‘What this year will be’
“I have always felt that part of my job in this world is to pay attention,” says poet Shelley Girdner. Her great-grandmother used to say that it was important to “find the one miracle in every day.” Girdner considers her work an extension of that family tradition.
“You were that white bird,” a recently published collection, is filled with poems that capture the details in the natural world around her and the small miracles of her life. And miracles, she is quick to point out, aren’t always joyous.
“Sometimes miracles are terrible coincidences, weird alignments of things.” She said her poem “Shore” is about a walk she took years ago along the New Hampshire coastline where she lives. It begins:
Before God made the shore
he divined a woman walking there,
her sorrow a deep hurt she could not name.
“At the time I was struggling with depression. Depression in and of itself is so painful to live through. But if you can keep yourself moving through that difficult time, you reach a deep appreciation of coming back to a place of consolation.”
Similarly, she says her poem “New Years Day” was a very literal poem that came to her as she was running errands.
“It was the end of a very rough year. My husband had been ill for awhile and there were a lot of other negative things that had happened. It was an unusually warm day which caused some weird fog formations. And the poem just wrote itself as I was driving away from town, driving away from that terrible year with the idea of having a fresh start.”
Girdner says she loves it when poems just unfold that way, more an act of translation than crafting a piece of work. But she says more often she has to work hard to get the language just right. She has been writing little stories since she was a very young child, but didn’t become a poet until college. Finding the time to write between duties as a mother and professor of writing at the University of New Hampshire is always a challenge; each year she makes a New Year’s resolution to set aside time for writing as soon as she wakes up. That resolution only lasts a few weeks, she says with a laugh.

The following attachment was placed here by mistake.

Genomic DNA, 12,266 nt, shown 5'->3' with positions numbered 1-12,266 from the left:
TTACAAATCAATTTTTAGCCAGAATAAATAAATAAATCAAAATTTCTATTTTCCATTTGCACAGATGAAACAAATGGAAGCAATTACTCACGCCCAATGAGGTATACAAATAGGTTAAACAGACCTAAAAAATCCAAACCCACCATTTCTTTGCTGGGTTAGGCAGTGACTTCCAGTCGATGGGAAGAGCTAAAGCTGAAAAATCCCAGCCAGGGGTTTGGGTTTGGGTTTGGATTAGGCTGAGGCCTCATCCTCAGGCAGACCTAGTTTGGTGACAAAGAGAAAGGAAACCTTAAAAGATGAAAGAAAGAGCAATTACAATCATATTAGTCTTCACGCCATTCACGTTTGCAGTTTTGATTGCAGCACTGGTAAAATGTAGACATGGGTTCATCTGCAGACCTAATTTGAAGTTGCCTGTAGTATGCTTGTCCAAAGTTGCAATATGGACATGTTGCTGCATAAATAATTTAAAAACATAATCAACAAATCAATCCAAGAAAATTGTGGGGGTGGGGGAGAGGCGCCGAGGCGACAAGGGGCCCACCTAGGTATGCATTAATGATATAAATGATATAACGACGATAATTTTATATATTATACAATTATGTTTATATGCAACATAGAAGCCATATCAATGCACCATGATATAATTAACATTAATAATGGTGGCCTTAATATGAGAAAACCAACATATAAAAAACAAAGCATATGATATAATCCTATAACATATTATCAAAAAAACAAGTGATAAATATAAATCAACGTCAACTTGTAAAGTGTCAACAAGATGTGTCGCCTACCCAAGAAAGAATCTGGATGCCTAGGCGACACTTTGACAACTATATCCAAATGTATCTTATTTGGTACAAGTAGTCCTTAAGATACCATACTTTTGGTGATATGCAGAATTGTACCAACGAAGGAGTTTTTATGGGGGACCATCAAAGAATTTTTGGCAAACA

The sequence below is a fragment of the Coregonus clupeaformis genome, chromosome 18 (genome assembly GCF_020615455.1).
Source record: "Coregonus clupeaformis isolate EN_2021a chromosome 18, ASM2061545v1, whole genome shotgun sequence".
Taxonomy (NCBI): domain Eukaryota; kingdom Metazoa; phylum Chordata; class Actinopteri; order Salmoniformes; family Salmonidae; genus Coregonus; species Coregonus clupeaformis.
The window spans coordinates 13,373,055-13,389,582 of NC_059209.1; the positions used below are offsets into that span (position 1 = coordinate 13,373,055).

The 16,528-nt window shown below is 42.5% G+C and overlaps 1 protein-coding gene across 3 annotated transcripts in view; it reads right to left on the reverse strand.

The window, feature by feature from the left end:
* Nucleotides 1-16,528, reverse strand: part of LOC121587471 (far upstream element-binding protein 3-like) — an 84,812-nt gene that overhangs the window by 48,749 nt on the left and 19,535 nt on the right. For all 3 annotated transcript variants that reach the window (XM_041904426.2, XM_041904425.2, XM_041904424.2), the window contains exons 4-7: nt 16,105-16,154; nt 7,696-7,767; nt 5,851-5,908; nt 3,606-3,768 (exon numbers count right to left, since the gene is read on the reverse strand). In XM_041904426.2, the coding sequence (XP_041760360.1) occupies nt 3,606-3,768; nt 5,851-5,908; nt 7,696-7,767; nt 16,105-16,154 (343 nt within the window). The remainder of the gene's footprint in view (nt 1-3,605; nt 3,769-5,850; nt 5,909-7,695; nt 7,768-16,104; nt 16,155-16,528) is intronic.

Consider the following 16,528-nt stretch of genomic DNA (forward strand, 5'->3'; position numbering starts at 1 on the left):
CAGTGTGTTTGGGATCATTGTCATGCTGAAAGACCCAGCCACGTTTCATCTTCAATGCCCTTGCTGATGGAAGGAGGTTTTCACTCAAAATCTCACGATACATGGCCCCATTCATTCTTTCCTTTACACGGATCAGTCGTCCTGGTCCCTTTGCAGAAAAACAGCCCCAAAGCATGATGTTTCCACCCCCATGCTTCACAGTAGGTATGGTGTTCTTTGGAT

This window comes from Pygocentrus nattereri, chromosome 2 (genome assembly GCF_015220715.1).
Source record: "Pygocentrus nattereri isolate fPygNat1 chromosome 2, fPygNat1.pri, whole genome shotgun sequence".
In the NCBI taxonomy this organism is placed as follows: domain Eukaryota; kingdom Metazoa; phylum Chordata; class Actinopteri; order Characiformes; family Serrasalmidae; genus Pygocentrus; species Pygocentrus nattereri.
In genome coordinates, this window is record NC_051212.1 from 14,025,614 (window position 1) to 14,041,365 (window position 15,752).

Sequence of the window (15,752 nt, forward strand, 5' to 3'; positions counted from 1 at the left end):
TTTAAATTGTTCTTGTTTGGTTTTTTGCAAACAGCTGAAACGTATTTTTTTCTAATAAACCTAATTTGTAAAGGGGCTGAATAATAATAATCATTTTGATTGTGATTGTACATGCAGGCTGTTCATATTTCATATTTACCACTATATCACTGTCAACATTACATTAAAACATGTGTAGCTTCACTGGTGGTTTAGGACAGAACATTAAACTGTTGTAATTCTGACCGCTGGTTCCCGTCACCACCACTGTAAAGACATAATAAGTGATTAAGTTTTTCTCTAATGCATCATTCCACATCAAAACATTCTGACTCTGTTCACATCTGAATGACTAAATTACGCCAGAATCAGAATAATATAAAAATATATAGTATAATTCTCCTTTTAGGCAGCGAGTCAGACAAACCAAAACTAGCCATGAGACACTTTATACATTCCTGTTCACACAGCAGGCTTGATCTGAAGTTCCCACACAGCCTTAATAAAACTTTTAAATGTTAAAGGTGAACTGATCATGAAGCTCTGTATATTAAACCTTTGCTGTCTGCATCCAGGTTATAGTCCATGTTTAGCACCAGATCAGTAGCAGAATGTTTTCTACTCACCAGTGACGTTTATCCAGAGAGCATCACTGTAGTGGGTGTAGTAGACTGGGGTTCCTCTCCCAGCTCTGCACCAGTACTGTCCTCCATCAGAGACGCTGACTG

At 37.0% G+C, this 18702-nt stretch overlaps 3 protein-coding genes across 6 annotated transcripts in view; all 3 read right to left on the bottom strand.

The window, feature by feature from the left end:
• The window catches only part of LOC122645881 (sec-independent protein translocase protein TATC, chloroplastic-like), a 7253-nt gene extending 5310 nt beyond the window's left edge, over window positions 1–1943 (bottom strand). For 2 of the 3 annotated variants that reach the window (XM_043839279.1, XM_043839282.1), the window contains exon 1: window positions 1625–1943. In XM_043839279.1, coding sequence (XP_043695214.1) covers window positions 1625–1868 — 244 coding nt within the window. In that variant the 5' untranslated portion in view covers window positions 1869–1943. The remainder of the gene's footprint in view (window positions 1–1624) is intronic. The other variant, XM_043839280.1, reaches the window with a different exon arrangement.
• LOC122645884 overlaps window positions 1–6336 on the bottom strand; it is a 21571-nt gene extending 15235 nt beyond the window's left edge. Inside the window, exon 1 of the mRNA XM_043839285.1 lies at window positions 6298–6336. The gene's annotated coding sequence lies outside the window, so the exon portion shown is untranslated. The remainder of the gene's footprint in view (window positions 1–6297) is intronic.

“I learn that I just have to be patient with the ebbs and flows of writing. It will always come if I’m patient.”
New Year’s Day
It’s warm after a cold night, and fog
rises into the air like all the badness
of that old year leaving, makes
licking white peaks of the roofs in town,
covers the fields with steeples.
When I drive home, the air won’t be the same;
the sense of fleeing upward will be gone,
so I drive through, one eye on the stream
of every sad thing farewelling.
I let my grief leave too, and what lies down after that
is like faith, a blank sheet, what this year will be.
Reprinted from “You Were That White Bird” published by Bauhan Publishing.
Shelley Girdner’s poems have been published in several journals including “Hunger Mountain” and “Painted Review.” She’s been a finalist for the Slapering Hol chapbook prize and nominated for a Pushcart Prize in poetry. She teaches at the University of New Hampshire.